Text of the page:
Background screenings try to learn about the person behind the data
Jan 07, 2013 Quinn Thomas
The intricacies of background screenings may be lost on job seekers, but hiring managers know exactly what they are looking for when they delve into various aspects of an individual's job and personal history.
"In the real world, no one cares one whit about what websites you've visited, what you've purchased on Amazon and what you write on your anonymous blog about your children…," human resources expert Suzanne Lucas states on CBS News Money Watch. "They do care about your judgment, your public image and your felonies."
For instance, Googling a person's name will turn up a lot of information when prospective employers do an online search. But companies that specialize in background screenings, such as Microbilt, also spend a considerable amount of time doing database searches that may include driving records, eviction and financial history, professional licensing and a check of international watch lists.
The Society for Human Resource Management (SHRM) reports that more than two-thirds of employers (69 percent) will check the backgrounds of individuals they are considering for a job.
According to Money Watch, employers try to verify not just the basics, but details about an individual's work and education history, particularly as it pertains to the job under consideration. If a position requires that the applicant travels, then a driving record may become especially important. For employment that revolves around financial services, a job seeker's credit history can impact a hiring executive's decision.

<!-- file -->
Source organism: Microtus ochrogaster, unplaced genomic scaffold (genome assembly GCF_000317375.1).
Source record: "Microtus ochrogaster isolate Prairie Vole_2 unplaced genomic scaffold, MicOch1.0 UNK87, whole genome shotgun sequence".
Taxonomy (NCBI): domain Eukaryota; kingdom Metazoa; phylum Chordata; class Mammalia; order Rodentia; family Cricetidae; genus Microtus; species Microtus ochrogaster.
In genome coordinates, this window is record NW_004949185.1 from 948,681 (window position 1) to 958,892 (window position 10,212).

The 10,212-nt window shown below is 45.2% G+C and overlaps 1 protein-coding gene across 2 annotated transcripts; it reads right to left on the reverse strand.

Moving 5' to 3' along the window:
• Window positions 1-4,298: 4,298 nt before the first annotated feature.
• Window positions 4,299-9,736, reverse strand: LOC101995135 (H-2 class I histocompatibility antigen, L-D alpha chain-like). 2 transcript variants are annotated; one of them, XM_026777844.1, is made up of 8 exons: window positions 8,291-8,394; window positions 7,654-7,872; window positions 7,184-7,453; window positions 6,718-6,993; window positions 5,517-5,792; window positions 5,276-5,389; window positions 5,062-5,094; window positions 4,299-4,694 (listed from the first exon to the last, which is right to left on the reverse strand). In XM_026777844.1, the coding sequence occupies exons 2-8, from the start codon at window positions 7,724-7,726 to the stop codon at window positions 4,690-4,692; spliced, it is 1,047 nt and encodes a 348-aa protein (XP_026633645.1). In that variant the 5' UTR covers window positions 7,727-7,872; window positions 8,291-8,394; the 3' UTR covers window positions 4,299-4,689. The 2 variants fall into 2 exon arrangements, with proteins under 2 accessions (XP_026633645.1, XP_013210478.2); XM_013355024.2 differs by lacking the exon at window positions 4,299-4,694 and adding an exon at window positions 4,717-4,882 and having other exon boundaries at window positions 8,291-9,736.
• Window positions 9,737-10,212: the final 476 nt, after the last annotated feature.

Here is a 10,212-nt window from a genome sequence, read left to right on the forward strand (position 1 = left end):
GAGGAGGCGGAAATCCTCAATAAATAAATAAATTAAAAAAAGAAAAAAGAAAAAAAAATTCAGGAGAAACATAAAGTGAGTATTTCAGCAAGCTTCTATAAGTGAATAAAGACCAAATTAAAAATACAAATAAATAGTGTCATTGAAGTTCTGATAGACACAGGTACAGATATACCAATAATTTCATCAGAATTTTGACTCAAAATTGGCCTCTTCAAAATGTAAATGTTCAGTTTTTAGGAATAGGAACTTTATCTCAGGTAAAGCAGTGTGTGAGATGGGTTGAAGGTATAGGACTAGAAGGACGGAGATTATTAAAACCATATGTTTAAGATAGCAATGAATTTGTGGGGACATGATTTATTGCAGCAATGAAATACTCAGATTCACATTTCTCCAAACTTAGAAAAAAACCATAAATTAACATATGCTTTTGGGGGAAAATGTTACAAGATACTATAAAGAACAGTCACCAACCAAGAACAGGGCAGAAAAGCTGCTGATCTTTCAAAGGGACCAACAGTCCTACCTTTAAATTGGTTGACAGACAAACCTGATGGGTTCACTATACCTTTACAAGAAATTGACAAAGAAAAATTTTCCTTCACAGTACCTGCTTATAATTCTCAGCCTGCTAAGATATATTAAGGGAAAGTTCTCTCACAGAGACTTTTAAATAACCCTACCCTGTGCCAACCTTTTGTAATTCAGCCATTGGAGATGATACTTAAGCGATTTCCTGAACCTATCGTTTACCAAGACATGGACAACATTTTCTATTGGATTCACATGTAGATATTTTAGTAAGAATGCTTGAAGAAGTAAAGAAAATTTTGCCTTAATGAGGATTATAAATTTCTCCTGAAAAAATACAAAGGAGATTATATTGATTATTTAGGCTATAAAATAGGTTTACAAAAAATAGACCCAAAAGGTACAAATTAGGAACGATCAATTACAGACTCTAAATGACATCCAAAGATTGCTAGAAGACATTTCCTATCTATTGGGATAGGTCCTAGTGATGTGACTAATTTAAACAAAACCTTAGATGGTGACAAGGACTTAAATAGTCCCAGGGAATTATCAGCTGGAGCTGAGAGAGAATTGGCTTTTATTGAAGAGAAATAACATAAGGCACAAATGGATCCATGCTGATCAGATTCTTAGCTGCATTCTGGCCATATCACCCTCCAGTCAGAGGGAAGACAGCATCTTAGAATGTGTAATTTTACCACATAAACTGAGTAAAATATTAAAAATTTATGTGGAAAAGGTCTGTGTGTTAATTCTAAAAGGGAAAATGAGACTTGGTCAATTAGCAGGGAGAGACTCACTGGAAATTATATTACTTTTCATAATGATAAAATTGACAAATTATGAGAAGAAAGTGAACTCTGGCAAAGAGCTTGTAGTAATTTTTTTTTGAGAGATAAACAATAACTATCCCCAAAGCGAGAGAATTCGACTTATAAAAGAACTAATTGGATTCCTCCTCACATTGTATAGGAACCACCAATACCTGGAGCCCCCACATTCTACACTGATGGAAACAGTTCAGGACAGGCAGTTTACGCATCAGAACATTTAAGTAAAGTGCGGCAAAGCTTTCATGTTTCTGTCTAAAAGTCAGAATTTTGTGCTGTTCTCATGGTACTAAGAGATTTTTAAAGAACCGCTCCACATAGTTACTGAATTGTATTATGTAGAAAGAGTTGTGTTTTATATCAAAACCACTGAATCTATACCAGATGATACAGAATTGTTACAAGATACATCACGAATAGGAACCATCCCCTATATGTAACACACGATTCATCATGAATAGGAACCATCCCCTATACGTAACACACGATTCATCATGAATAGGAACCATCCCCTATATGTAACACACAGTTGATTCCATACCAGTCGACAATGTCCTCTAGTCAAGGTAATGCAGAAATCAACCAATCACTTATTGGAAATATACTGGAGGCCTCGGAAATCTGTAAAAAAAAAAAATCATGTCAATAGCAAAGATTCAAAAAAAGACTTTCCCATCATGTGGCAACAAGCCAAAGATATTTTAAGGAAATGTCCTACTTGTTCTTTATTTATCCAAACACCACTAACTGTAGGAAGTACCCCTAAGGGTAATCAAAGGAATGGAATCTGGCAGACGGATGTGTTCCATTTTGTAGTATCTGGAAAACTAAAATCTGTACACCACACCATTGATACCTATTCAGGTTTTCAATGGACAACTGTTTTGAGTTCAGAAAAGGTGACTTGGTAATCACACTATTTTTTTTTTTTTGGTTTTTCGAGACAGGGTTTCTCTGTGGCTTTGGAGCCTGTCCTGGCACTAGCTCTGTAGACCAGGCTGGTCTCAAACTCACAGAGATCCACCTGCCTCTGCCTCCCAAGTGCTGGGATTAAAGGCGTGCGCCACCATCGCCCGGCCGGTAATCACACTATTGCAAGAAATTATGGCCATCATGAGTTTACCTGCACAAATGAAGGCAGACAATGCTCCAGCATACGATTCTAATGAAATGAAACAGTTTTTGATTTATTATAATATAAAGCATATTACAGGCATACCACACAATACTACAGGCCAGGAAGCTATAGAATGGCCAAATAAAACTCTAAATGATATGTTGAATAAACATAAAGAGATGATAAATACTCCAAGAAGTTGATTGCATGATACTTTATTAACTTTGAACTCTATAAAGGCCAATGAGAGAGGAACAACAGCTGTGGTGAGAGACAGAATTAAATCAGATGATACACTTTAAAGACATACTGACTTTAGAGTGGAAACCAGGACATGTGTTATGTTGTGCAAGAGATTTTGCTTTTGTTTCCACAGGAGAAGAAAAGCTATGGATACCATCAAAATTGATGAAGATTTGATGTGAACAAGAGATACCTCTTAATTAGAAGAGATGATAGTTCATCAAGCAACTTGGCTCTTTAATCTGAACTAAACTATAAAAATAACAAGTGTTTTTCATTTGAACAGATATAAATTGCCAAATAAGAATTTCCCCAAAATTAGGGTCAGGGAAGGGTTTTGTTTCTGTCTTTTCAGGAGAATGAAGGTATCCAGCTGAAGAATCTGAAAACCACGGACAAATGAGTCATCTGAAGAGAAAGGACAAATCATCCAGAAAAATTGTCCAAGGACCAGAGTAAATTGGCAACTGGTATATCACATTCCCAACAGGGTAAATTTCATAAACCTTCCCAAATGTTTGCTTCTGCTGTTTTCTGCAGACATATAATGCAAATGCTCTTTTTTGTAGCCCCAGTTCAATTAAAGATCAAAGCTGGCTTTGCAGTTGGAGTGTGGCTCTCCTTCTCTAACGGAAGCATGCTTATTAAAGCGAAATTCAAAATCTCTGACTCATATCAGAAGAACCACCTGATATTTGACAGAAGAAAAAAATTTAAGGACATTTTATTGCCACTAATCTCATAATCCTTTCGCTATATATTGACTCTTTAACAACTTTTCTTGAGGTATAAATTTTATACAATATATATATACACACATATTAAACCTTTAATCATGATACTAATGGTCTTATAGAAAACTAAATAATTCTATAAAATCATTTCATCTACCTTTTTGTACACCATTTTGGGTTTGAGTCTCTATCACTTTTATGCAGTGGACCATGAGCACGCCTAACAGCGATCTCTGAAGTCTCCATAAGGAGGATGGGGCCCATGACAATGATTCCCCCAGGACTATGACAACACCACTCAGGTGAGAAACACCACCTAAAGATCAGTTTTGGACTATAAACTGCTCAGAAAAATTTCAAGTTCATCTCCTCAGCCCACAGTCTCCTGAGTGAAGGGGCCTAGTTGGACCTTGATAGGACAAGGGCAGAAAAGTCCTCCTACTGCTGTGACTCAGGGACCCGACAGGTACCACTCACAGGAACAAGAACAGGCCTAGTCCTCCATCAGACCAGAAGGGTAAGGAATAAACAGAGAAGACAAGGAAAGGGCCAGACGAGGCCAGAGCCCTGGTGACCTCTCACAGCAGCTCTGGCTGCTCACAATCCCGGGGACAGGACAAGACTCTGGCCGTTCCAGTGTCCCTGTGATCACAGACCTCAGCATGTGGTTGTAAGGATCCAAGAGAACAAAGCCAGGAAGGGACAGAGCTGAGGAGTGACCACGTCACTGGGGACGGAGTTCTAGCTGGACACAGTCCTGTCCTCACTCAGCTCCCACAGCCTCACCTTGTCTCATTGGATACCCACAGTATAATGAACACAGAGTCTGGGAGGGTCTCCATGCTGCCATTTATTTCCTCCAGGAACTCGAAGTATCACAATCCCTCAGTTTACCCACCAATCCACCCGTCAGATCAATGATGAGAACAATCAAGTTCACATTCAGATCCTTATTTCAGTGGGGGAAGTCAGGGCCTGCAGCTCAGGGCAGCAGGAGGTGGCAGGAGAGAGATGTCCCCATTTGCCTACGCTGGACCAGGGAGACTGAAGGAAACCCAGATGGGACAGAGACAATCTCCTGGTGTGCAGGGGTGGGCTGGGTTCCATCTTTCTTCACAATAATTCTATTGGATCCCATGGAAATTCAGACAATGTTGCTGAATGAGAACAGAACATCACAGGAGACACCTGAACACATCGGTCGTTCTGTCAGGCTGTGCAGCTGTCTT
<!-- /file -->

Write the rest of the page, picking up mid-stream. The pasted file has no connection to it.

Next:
Prospective employers want to know how long a person attended an institution and whether they actually received a degree. In previous work assignments, it's important that job titles match the applicant's resume and the achievements and responsibilities they claim are investigated. Hiring managers and background screeners will also verify whether certifications and licenses are up to date.
Beyond the nuts and bolts, prospective employers want to get a clear picture of the person as well as the worker they may be bringing into their workplaces.
"What they are really looking for is evidence of good judgment, or rather a lack of evidence of bad judgment," Lucas contends.
She suggests that job seekers do their own Google search on themselves so they can see what a hiring executive will see. This gives job hunters a chance to correct any errors and cases of mistaken identity with those who have a similar name.